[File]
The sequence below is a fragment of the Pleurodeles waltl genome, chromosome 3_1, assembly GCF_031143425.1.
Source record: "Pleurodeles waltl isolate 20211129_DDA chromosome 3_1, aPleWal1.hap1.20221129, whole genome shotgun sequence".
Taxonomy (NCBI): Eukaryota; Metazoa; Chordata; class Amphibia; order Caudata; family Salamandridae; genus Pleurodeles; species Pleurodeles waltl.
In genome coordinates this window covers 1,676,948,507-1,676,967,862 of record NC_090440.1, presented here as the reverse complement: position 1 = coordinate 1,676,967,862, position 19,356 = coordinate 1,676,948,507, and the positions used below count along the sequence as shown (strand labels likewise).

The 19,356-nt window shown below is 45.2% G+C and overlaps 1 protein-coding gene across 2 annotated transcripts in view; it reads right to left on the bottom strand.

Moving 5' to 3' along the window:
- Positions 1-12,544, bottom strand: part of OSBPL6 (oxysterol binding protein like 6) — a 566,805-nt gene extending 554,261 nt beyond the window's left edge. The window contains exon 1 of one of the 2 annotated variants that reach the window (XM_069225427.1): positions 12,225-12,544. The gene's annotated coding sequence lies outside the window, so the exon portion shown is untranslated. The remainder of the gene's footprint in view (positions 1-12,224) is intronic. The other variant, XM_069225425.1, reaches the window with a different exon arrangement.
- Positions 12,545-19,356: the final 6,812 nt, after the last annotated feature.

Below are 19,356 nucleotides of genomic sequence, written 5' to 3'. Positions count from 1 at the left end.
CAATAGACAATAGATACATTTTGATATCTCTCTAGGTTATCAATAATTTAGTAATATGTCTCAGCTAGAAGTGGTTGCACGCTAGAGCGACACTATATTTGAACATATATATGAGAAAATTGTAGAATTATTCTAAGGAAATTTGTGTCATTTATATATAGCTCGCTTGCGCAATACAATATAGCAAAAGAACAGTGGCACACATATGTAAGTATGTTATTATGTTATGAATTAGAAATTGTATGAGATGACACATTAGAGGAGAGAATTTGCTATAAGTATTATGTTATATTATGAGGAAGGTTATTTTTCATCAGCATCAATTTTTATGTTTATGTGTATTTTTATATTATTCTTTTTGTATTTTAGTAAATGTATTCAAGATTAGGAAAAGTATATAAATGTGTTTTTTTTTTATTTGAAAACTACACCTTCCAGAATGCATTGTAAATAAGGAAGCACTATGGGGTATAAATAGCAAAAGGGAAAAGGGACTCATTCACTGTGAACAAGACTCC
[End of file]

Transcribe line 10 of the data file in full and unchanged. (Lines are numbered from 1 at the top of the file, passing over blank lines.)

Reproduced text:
CAATAGACAATAGATACATTTTGATATCTCTCTAGGTTATCAATAATTTAGTAATATGTCTCAGCTAGAAGTGGTTGCACGCTAGAGCGACACTATATTTGAACATATATATGAGAAAATTGTAGAATTATTCTAAGGAAATTTGTGTCATTTATATATAGCTCGCTTGCGCAATACAATATAGCAAAAGAACAGTGGCACACATATGTAAGTATGTTATTATGTTATGAATTAGAAATTGTATGAGATGACACATTAGAGGAGAGAATTTGCTATAAGTATTATGTTATATTATGAGGAAGGTTATTTTTCATCAGCATCAATTTTTATGTTTATGTGTATTTTTATATTATTCTTTTTGTATTTTAGTAAATGTATTCAAGATTAGGAAAAGTATATAAATGTGTTTTTTTTTTATTTGAAAACTACACCTTCCAGAATGCATTGTAAATAAGGAAGCACTATGGGGTATAAATAGCAAAAGGGAAAAGGGACTCATTCACTGTGAACAAGACTCC